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The high-risk occupational disease notification and prevention act. From primary to secondary prevention - from paternalism to autonomy.

Authors
Brandt-Rauf-PW; Brandt-Rauf-SI
Source
Ann NY Acad Sci 1989 Dec; 572:151-154
NIOSHTIC No.
00202341
Abstract
The High Risk Occupational Disease Notification and Prevention Bill was discussed. The bill represented a dramatic break with past efforts in the area of occupational health. Rather than attempting to eradicate disease through primary prevention, it placed the onus on exposed workers to act to protect themselves. In so doing, it created a more significant and responsible role for employees than that recognized by prior legislation. These moves toward secondary prevention and worker autonomy constituted major changes in the way the federal government approaches workplace health, moves that require thorough thought and analysis. The basic mechanism of the bill was one of identifying occupational health risks and then notifying the workers who are at risk. On the basis of the information provided them, workers can then decide on an appropriate course of action for detection and, if necessary, treatment for the disease in question. Problems of interpretation may arise in cases in which the process diverges from the prototypical one such as the treatment of subclinical pathophysiologic changes in which the relation between the change and the risk of disease is not clear. A second difficulty concerned establishing which exposures trigger notification. Another difficulty concerned the ability of the system to deal with damage from paraoccupational exposures, injury or disease occurring in family members who may be considered in privity of employment with their exposed relative who brings the hazard home.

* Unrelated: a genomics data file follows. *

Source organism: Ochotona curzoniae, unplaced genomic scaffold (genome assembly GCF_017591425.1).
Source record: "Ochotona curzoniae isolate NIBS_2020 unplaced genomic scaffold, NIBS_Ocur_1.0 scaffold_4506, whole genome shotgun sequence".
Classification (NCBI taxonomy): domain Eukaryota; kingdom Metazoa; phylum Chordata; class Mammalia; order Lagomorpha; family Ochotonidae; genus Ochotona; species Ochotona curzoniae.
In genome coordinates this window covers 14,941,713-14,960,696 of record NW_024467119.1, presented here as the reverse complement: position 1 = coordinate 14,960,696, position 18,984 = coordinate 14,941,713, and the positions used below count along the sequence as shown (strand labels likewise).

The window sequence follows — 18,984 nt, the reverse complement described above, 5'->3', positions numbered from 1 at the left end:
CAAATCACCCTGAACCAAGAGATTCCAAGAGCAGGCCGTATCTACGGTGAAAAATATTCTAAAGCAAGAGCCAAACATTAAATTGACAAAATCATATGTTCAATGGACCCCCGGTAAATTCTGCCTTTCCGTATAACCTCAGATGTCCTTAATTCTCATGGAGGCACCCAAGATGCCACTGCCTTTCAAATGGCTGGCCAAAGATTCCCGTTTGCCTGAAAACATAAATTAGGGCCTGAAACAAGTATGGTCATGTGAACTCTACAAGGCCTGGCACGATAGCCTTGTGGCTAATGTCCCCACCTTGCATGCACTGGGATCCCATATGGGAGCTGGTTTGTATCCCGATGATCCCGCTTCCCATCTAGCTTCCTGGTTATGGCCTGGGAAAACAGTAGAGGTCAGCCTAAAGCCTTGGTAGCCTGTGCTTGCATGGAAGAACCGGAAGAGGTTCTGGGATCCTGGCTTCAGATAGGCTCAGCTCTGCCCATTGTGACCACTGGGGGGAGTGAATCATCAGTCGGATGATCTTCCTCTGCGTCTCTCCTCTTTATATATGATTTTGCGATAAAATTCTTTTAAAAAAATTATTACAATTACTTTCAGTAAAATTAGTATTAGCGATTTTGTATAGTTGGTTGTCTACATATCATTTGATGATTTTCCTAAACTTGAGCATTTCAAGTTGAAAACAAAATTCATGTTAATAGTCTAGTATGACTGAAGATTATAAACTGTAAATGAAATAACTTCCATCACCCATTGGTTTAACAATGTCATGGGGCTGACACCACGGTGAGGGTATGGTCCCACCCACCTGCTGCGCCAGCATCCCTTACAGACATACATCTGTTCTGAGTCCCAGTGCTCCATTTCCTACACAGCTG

Keywords
NIOSH-Publication; Legislation; Occupational-exposure; Industrial-hazards; Occupational-diseases; Regulations; Risk-analysis; Worker-health; Occupational-health-programs
CODEN
ANYAA9
Publication Date
19891229
Document Type
Journal Article
Fiscal Year
1990
NTIS Accession No.
NTIS Price
ISBN No.
9780897665230
ISSN
0077-8923
Source Name
Annals of the New York Academy of Sciences
State
NY
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